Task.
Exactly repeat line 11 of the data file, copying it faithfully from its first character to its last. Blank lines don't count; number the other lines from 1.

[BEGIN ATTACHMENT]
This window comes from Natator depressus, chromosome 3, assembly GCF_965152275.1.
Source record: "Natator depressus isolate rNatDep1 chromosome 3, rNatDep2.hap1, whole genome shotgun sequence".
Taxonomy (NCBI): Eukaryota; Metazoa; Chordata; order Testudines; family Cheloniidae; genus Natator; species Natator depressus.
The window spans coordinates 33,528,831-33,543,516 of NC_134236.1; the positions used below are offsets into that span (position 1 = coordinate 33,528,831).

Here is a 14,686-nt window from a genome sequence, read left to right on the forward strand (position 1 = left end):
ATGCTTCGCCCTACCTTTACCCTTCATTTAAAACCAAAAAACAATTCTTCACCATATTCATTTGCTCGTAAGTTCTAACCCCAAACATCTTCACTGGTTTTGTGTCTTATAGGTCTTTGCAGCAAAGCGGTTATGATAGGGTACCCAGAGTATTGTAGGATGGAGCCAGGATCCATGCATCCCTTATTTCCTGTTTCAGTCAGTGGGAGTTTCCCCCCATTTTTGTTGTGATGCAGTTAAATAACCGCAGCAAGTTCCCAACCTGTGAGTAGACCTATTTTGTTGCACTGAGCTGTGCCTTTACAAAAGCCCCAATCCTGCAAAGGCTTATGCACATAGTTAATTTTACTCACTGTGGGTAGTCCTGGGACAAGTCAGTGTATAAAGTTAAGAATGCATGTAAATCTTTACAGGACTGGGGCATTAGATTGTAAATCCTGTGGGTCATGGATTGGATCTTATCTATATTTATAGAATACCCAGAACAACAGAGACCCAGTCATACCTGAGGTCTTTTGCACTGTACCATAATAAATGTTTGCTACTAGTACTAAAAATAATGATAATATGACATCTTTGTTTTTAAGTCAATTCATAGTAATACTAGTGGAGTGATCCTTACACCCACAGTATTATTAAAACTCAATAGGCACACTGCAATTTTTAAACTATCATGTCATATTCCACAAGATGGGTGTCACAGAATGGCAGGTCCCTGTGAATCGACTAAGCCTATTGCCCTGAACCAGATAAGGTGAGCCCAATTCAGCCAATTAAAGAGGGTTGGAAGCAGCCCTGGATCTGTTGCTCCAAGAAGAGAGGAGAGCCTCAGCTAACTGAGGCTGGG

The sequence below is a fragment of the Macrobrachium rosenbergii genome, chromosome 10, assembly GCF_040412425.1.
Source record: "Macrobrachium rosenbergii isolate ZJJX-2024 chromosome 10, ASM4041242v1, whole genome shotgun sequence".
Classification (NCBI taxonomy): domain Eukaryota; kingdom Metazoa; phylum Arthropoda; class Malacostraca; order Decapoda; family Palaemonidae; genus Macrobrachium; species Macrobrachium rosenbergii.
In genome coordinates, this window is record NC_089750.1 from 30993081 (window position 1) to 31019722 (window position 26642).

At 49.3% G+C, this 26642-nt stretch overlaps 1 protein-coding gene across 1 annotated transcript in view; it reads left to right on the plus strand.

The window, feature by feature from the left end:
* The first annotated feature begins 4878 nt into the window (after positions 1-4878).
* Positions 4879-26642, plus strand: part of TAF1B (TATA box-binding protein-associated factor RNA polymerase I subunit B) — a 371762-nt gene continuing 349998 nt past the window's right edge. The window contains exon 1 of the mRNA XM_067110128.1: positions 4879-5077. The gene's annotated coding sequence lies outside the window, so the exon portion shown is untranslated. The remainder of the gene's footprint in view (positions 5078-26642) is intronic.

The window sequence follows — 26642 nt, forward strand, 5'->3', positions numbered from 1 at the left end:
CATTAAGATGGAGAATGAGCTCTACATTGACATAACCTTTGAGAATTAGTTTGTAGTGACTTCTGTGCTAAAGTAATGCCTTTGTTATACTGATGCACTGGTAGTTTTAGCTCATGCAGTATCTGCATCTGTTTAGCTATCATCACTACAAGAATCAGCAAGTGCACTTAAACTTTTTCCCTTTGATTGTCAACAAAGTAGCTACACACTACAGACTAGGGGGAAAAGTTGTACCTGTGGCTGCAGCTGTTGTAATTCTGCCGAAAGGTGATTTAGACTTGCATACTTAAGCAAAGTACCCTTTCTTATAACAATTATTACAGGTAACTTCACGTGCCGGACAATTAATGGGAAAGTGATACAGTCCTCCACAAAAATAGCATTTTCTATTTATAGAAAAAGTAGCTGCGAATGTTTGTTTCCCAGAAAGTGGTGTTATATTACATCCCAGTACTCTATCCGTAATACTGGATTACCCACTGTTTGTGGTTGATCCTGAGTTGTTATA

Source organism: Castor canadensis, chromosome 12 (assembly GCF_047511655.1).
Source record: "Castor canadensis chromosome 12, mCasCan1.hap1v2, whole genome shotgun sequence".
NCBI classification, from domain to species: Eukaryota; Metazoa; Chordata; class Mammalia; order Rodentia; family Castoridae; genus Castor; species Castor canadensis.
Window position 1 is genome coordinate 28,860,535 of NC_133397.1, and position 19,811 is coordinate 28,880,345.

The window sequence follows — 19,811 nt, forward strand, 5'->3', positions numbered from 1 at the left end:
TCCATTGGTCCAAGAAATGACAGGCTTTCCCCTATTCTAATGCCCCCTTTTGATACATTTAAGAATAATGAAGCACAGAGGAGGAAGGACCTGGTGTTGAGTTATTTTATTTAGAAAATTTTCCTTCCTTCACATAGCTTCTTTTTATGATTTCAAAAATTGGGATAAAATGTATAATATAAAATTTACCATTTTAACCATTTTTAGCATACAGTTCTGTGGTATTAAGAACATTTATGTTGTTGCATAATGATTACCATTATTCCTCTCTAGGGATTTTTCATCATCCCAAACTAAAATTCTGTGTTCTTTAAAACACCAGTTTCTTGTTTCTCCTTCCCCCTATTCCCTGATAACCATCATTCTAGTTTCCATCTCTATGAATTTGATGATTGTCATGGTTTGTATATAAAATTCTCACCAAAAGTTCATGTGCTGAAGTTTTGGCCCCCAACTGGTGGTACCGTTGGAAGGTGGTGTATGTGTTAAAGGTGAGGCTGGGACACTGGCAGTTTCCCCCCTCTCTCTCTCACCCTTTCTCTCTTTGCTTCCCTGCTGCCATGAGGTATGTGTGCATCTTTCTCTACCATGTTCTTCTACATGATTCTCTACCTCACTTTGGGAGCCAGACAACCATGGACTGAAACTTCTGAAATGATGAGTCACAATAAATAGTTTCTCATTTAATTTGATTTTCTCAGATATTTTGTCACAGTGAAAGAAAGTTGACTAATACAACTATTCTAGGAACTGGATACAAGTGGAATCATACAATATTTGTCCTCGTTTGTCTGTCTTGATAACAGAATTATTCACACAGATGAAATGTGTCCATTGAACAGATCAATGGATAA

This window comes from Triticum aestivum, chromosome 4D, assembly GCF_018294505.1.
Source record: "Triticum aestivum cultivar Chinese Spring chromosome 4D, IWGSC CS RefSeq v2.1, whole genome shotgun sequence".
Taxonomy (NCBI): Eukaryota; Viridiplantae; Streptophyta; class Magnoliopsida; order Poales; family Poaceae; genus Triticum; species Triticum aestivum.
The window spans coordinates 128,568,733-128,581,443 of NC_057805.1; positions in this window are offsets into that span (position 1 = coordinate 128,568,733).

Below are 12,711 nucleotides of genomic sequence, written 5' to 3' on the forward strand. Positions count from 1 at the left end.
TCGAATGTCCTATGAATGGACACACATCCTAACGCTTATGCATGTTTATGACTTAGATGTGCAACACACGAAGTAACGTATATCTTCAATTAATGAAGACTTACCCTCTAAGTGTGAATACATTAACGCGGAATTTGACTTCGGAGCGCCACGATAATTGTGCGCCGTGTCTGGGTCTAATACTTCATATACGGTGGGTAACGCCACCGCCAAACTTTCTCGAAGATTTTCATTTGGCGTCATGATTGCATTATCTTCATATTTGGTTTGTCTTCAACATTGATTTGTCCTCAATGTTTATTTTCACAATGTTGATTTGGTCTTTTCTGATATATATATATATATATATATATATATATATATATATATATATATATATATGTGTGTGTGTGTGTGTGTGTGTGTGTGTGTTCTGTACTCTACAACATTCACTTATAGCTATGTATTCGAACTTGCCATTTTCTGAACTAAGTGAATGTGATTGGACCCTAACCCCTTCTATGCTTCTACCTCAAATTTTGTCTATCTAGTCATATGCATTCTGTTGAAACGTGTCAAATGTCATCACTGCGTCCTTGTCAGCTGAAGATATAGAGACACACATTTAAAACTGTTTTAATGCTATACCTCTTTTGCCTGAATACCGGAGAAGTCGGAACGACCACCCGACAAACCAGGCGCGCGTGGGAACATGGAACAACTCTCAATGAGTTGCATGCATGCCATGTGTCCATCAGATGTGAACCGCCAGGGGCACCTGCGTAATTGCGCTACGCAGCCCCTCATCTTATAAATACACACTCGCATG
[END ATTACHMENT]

At 49.3% G+C, this 26642-nt stretch overlaps 1 protein-coding gene across 1 annotated transcript in view; it reads left to right on the plus strand.